Friday, 20 September 2013

The Uzbek culture and traditions circuit, Khiva (Day 1 morning) - The 7th of September 2013

The night flight to Ourguentch was not a difficult one but on the other hand upon our arrival at the international airport the whole process of going through the customs and passport control procedures proved to be quite long.


We gathered around our guide and soon took off on a bus to Khiva, the first stop of our circuit. We were almost immediately impressed by the clean surrounding atmosphere and as we approached the city, a mere 30 kilometres away from the airport were given the most relevant information on the circuit programme.

Upon having reached Khiva we stopped at an old 1852 two storey-high madrasah - The Mohammed Amin Khan Madrasah now turned into a hotel, which is where we would be staying at for the first two days. If it was quite impressive as seen from the back it certainly was a lot more impressive when we walked around it into its main entrance and the central courtyard around which stood our (khudzhras) "cells", 125 in total.




We were given an hour to refresh ourselves and change in order to start our first "approach" to Khiva,one of the most ancient and still surviving cities of the Great Silk Road in Central Asia, which at the time of the blossoming of Khoresm was the largest world trade centre. Merchants travelling from afar, from the Volga region, India and Iran were said to gather here with trading caravans on their way to the Near East, the East Turkistan and China. This Great Silk Road was not only the trade path for the caravans but also the route for the spreading of the cultural achievements of the various "silk" nations, as well as their intellectual values and religious beliefs.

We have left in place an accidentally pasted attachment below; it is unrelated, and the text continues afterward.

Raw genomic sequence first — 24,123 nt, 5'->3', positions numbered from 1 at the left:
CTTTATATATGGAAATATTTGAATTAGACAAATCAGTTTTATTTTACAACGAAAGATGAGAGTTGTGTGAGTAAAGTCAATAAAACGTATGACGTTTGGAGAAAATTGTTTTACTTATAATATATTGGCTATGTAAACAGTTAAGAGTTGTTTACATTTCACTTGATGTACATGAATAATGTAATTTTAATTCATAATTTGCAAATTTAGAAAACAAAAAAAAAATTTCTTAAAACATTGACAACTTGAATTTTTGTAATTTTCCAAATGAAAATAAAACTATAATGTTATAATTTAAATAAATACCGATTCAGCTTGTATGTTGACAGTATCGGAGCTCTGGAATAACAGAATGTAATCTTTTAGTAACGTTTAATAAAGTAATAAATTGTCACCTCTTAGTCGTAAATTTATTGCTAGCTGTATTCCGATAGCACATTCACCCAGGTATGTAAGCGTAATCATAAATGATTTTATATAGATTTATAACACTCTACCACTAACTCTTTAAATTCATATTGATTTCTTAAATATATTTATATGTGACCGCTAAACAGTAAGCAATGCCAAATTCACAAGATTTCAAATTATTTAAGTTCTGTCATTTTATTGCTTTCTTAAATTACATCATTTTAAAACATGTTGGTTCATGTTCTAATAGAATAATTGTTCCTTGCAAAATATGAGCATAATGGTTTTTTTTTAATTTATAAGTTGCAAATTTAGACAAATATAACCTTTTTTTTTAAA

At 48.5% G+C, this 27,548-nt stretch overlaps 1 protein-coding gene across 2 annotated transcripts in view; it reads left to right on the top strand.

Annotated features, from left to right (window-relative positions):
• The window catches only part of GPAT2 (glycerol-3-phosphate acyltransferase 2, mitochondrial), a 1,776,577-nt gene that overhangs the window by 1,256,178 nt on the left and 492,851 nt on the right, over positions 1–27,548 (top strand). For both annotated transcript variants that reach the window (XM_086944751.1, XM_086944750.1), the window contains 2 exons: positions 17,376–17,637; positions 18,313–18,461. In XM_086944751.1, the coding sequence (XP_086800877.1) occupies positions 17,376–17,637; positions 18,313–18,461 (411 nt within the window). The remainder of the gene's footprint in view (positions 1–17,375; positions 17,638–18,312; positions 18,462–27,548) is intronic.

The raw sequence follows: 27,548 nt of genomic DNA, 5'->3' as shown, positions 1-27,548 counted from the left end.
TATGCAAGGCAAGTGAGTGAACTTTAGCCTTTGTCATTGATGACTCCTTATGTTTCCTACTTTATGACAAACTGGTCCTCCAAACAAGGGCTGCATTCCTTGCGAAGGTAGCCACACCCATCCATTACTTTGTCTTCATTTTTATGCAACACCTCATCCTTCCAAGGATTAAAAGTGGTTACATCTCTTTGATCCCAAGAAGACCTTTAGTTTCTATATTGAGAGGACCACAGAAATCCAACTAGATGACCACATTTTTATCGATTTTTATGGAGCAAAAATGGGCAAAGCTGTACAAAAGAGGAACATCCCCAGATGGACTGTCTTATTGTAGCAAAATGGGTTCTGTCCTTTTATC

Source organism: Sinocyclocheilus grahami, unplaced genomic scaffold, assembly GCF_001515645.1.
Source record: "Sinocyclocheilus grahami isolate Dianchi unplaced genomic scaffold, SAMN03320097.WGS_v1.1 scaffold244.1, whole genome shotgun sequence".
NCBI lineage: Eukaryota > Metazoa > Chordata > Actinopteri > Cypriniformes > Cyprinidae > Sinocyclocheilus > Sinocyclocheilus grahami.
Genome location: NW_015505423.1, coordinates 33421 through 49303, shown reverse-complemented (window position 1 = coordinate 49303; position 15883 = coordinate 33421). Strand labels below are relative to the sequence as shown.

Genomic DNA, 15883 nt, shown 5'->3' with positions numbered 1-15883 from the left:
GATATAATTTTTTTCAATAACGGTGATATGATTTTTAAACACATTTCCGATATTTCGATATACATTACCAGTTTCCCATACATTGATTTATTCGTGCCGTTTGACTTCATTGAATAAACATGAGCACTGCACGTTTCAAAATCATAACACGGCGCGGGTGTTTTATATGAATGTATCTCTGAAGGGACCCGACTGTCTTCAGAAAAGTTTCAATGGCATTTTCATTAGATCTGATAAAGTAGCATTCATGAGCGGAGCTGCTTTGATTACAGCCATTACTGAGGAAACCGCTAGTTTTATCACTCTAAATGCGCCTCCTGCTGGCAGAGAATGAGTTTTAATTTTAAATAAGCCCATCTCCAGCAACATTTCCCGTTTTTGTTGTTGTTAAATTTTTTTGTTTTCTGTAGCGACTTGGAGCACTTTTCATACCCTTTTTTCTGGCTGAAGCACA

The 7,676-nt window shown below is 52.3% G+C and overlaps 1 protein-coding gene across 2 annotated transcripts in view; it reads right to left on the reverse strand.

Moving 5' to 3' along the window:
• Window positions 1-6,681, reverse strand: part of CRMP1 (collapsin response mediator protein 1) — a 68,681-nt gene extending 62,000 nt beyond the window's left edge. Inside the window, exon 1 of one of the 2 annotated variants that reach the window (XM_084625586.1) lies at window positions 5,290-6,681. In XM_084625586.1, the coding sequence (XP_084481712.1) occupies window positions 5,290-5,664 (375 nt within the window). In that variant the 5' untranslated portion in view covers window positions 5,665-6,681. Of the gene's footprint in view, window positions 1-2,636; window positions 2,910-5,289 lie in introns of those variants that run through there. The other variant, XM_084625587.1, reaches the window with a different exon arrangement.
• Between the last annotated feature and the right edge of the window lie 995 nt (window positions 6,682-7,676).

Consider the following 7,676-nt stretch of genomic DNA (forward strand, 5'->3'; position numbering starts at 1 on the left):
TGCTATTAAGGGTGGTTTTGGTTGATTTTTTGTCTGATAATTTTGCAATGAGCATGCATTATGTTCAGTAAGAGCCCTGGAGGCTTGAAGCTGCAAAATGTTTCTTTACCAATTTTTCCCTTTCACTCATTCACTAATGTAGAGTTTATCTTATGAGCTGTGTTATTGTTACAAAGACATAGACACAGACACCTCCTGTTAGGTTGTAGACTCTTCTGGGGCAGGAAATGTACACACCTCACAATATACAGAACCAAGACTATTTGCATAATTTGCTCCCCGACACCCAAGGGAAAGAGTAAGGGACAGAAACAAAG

Our visit started  on the Western gate walls surrounding the Itchan Kala (inner town) built in 1686-88 very close to the madrasah we were staying at, next to what was planned to be the highest minaret of the world - the Kalta Minor (resembling a gigantic penholder) which was still under construction when the Khan was assassinated, this being the reason why it was never completed.

We then proceeded towards the southern gate by the Pakhlavan Mahmud mausoleum, whose dome we could see on our left. As we strolled  along these almost empty streets the heat reached 37°C (in the shade) so our guide decided it would be better to postpone the next visits till the temperature lowered a little bit, so we went back to our "cells" to rest.

(To be continued)

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